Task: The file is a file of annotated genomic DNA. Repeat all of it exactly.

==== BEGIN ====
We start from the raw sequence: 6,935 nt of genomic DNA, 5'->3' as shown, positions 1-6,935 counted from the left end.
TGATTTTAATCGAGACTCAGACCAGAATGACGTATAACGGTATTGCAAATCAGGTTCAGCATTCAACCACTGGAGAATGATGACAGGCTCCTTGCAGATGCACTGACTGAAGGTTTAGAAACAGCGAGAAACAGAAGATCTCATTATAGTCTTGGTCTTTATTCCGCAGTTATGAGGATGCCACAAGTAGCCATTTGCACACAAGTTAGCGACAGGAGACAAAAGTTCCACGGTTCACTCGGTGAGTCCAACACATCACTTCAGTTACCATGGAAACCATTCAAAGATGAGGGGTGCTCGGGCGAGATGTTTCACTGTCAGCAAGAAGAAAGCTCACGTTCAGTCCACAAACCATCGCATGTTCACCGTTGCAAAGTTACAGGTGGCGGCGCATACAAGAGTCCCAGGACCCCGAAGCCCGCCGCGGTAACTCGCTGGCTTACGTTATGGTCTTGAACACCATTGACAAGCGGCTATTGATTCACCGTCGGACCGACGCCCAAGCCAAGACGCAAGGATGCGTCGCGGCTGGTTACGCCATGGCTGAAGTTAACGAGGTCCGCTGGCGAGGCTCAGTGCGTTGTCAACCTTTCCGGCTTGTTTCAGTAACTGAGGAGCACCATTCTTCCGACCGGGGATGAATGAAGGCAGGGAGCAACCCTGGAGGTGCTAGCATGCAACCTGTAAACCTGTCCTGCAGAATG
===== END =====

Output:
We start from the raw sequence: 6,935 nt of genomic DNA, 5'->3' as shown, positions 1-6,935 counted from the left end.
TGATTTTAATCGAGACTCAGACCAGAATGACGTATAACGGTATTGCAAATCAGGTTCAGCATTCAACCACTGGAGAATGATGACAGGCTCCTTGCAGATGCACTGACTGAAGGTTTAGAAACAGCGAGAAACAGAAGATCTCATTATAGTCTTGGTCTTTATTCCGCAGTTATGAGGATGCCACAAGTAGCCATTTGCACACAAGTTAGCGACAGGAGACAAAAGTTCCACGGTTCACTCGGTGAGTCCAACACATCACTTCAGTTACCATGGAAACCATTCAAAGATGAGGGGTGCTCGGGCGAGATGTTTCACTGTCAGCAAGAAGAAAGCTCACGTTCAGTCCACAAACCATCGCATGTTCACCGTTGCAAAGTTACAGGTGGCGGCGCATACAAGAGTCCCAGGACCCCGAAGCCCGCCGCGGTAACTCGCTGGCTTACGTTATGGTCTTGAACACCATTGACAAGCGGCTATTGATTCACCGTCGGACCGACGCCCAAGCCAAGACGCAAGGATGCGTCGCGGCTGGTTACGCCATGGCTGAAGTTAACGAGGTCCGCTGGCGAGGCTCAGTGCGTTGTCAACCTTTCCGGCTTGTTTCAGTAACTGAGGAGCACCATTCTTCCGACCGGGGATGAATGAAGGCAGGGAGCAACCCTGGAGGTGCTAGCATGCAACCTGTAAACCTGTCCTGCAGAATG